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New video released in fatal Aurora PD shooting aboard RTD bus

RTD camera video released in Aurora PD OIS
Posted at 10:01 PM, Oct 24, 2022

AURORA, Colo. — Denver7 has obtained newly-released video that shows the moments before and after Aurora police officers shot and killed a man Oct. 2 aboard an RTD bus.

An investigation by the 17th Judicial District's Critical Incident Response Team (CIRT) is still underway to determine whether officers were justified in the shooting and whether they will face any charges.

The video, recorded by cameras on the RTD bus, begins by showing people boarding the bus at the Colfax and Moline stop in Aurora.

Among the passengers was 35-year-old Alexander Collins, who was accused of escaping a work-release program, robbing a nearby store and threatening people with a knife, according to the Aurora Police Department. The video shows the knife in Collins' back pocket.

After taking a seat near the back, the bus moves forward for about 10 seconds. Moments later, patrol cars can be seen surrounding the bus, and Collins gets out of his seat and walks to the front.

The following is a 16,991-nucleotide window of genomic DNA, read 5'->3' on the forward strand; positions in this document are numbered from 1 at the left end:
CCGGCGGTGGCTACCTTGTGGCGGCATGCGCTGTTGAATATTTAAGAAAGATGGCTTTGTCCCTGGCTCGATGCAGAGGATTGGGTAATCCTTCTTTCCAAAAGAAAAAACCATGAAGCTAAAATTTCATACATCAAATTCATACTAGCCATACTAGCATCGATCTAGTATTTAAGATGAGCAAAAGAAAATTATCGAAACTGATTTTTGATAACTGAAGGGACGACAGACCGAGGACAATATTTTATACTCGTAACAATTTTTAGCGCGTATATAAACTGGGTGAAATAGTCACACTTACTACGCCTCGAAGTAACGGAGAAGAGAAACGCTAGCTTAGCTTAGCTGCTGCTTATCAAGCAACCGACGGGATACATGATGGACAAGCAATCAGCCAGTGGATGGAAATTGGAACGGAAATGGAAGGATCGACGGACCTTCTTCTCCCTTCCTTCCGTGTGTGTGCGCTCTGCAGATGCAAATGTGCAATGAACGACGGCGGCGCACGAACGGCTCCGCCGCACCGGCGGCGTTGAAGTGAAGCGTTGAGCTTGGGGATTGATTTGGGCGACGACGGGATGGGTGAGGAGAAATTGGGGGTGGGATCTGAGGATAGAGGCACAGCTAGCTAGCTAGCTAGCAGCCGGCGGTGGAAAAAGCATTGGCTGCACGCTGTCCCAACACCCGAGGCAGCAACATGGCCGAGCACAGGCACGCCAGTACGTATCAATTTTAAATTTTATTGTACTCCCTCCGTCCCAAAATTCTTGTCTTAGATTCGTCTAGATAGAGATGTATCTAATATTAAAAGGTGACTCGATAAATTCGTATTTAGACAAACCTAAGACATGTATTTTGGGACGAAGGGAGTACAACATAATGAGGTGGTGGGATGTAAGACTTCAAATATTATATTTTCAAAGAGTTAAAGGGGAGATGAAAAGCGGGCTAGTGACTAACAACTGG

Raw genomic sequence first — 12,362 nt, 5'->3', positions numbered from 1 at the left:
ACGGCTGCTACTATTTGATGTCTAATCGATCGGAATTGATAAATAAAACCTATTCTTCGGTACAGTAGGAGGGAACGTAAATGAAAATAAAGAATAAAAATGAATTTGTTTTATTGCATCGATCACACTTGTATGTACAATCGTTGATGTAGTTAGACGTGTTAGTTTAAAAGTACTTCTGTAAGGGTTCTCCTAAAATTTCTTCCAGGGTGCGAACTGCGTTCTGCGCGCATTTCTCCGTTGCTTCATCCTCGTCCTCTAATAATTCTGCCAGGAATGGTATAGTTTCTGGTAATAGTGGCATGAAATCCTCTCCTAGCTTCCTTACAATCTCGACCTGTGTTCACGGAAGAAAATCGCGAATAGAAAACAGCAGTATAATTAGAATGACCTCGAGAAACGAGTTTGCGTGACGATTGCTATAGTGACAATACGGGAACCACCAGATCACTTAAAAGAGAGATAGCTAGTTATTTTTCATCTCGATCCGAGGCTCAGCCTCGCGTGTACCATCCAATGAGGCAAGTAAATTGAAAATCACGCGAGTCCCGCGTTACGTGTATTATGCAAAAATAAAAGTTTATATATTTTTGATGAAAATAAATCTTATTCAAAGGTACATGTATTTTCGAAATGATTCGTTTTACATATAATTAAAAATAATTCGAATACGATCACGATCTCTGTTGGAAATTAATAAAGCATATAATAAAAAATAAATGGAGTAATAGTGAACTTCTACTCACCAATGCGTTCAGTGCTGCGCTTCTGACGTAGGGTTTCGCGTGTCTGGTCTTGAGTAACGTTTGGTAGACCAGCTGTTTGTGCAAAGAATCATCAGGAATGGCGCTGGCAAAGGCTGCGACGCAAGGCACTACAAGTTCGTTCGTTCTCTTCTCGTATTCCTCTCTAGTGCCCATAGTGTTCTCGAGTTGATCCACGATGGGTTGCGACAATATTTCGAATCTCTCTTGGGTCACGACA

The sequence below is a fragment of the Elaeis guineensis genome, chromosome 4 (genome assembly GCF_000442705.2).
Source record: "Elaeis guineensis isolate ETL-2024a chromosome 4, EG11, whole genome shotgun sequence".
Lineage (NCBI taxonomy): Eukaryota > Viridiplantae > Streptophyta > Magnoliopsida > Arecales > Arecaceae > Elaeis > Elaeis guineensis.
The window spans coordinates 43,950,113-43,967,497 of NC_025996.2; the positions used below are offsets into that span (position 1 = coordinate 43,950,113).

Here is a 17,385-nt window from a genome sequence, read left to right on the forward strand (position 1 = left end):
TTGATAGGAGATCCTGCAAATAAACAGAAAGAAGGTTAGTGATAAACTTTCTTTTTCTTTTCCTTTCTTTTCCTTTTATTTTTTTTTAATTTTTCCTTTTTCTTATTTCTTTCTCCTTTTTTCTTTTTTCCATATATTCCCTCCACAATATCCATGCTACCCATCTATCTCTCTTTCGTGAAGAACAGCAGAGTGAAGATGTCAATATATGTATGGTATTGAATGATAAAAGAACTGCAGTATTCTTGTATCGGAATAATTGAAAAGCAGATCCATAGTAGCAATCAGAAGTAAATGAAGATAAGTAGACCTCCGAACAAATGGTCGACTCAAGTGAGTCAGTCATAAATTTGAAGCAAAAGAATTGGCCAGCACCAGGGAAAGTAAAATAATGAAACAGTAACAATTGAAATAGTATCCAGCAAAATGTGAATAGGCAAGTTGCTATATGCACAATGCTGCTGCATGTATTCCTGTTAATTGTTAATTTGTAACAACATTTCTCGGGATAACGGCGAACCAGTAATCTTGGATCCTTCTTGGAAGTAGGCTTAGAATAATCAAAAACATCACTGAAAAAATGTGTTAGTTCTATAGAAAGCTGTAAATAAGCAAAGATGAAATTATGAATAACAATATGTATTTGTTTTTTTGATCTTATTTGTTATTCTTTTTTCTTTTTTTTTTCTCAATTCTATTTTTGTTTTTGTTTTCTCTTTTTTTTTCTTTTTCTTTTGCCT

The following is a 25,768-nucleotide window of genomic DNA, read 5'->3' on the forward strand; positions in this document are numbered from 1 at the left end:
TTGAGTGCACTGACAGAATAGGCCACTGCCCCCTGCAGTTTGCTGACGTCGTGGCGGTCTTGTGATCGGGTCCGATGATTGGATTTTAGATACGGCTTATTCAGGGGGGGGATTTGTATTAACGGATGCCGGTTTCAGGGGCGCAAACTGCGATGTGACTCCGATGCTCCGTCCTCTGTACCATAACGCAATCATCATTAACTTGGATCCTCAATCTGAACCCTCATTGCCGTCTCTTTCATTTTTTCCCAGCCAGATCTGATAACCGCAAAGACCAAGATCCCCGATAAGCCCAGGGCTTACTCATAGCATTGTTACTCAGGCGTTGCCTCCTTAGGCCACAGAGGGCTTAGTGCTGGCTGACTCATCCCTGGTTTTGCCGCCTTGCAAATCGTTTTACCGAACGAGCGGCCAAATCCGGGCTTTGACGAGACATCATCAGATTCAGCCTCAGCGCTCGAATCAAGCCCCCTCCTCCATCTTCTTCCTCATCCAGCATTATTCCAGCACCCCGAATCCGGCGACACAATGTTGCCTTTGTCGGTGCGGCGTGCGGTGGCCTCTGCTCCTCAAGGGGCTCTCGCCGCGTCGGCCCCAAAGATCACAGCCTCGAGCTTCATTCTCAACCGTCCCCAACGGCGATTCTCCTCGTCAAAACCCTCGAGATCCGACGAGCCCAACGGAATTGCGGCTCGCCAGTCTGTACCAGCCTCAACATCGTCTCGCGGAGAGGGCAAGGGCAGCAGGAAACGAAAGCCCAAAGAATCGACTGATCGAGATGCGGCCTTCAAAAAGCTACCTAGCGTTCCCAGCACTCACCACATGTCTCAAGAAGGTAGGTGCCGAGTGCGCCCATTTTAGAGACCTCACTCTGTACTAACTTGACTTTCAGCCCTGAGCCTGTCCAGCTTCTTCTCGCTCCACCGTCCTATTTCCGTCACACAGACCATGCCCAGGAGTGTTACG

He stays there for a moment before attempting to get away from the officers boarding the bus. What happens next happens quickly.

In one angle, an officer is shown struggling to grab Collins as a K9 pulls at his shorts. Another officer steps in and points a Taser at Collins. Seconds later, the officer deploys the Taser, and the probes land on Collins' back.

Two seconds after that happens, a different officer's gun is seen recoiling after firing multiple shots at Collins. Police say two officers fired their weapons, but only one can be seen doing so because of the angle in the video provided by RTD.

Collins, while holding the knife, falls to the ground. In an angle from the outside of the bus, a K9 is then seen dragging Collins' body out of the bus. Collins would later die at a hospital.

In a statement released Oct. 3, Aurora police said the use of the officer's Taser and a K9 was "ineffective," and shortly after two officers fired their guns. Denver7 asked the department Monday how officers were able to determine the Taser was ineffective if, only two seconds later, they fired their guns.

A spokesperson told Denver7 "what each officer saw and perceived may not be exactly what was shown on video" and "each officer's position and focus may have been different than the camera view."

Denver7 requested a copy of the body-camera video belonging to the two officers who fired their guns. Because of an ongoing investigation, Aurora police could not provide a copy or any other information.

The officers who fired their weapons remain on paid administrative leave, police said. No one else aboard the bus was hurt.